For 2019 tax returns, you’re required to file as follows based on your filing status:
|IF your filing status is…||AND at the end of 2019 you were…||THEN file a return if your gross income was at least…|
|65 or older||$13,850|
|head of household||under 65||$18,350|
|65 or older||$20,000|
|married, filing jointly||under 65 (both spouses)||$24,400|
|65 or older (one spouse)||$25,700|
|65 or older (both spouses)||$27,000|
|married, filing separately||any age||$5 (yes, this is really $5 and not a typo)|
|qualifying widow(er)||under 65||$24,400|
|65 or older||$25,700|
Gross income includes all income. For social security income, include 1/2 one-half of your social security benefits plus your other gross income ($32,000 if married filing jointly).
Even if you are below the above thresholds, you must file if any of the 7 situations apply to you:
- You owe any special taxes such as AMT, additional tax on a qualified plan, security security or medicare tax on tips you didn’t to report to your employer, write-in taxes, household employment taxes, and recapture taxes.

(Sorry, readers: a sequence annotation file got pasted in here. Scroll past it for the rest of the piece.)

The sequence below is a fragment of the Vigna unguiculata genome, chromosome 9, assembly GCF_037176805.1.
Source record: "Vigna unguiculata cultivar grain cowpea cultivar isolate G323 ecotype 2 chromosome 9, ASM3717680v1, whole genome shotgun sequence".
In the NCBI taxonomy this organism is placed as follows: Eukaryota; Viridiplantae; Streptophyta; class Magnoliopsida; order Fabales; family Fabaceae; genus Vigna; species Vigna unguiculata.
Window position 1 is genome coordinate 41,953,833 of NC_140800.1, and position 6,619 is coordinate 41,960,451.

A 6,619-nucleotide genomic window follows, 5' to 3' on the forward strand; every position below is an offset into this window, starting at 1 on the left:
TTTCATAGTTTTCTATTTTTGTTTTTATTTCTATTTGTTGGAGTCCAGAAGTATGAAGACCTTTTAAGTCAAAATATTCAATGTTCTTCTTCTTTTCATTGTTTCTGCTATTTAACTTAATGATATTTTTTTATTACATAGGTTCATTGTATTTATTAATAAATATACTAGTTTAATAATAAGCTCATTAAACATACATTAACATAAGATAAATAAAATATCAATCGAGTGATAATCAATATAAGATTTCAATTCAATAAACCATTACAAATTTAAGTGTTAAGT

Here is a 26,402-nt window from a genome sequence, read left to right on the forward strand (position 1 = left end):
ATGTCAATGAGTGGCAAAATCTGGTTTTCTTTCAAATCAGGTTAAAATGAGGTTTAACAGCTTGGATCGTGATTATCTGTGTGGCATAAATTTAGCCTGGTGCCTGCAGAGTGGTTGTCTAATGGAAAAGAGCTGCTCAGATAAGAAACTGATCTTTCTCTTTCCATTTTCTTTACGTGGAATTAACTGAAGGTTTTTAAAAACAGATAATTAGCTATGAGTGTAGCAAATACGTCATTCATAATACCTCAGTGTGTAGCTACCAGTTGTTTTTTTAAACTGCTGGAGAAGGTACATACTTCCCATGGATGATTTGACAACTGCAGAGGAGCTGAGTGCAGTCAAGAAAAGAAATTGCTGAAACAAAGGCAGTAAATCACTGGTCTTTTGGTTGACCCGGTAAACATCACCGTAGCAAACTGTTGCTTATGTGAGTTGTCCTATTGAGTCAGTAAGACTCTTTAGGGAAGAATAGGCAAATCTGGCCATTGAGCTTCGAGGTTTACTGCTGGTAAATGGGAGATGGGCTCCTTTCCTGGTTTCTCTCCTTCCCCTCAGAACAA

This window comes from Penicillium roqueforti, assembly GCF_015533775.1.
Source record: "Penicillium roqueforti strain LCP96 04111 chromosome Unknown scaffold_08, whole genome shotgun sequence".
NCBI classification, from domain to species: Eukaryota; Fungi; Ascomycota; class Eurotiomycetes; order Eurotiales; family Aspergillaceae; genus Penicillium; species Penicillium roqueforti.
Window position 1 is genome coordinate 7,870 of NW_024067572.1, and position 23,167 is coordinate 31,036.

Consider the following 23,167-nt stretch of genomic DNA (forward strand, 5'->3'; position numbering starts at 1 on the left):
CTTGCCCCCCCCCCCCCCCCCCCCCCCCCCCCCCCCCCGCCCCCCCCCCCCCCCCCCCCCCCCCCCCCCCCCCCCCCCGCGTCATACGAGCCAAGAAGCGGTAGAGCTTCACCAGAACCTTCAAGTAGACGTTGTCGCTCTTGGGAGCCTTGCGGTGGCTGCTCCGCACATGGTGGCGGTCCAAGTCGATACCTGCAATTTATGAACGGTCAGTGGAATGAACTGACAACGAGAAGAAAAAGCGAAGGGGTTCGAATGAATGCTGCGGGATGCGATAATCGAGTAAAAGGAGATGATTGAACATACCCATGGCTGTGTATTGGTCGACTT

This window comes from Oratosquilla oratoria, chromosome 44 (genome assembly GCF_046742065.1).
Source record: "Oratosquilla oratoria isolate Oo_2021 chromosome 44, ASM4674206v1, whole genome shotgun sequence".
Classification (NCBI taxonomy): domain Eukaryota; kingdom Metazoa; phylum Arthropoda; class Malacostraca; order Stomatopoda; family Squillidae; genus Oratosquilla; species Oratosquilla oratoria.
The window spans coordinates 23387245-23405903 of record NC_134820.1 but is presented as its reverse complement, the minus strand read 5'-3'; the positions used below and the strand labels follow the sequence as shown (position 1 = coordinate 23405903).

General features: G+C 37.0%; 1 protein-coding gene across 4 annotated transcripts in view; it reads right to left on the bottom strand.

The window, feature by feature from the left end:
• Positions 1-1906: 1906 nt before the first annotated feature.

- You (or your spouse if filing jointly) received Archer MSA, Medicare Advantage MSA, or health savings account distributions.
- You had net earnings from self-employment of at least $400.
- You had wages of $108.28 or more from a church or qualified church-controlled organization that is exempt from employer social security and Medicare taxes.
- Advance payments of the premium tax credit were made for you, your spouse, or a dependent who enrolled in coverage through the Health Insurance Marketplace.
- Advance payments of the health coverage tax credit were made for you, your spouse, or a dependent.
- You are required to include amounts in income under section 965 or you have a net tax liability under section 965 that you are paying in installments under section 965(h) or deferred by making an election under section 965(i).
Filing requirements for dependents
- unearned income was more than $1,100.
- earned income was more than $12,200.
- gross income was more than the larger of— a. $1,100, or b. Earned income (up to $11,850) plus $350
- The child was under age 19 (or under age 24 if a full-time student) at the end of 2019.
- The child’s only income was from interest and dividends, including capital gain distributions and Alaska Permanent Fund dividends.
- The child’s gross income for 2019 was less than $11,000.
- The child is required to file a 2019 return.
- The child does not file a joint return for 2019.
- There were no estimated tax payments for the child for 2019 (including any overpayment of tax from his or her 2018 return applied to 2019 estimated tax).
- There was no federal income tax withheld from the child’s income.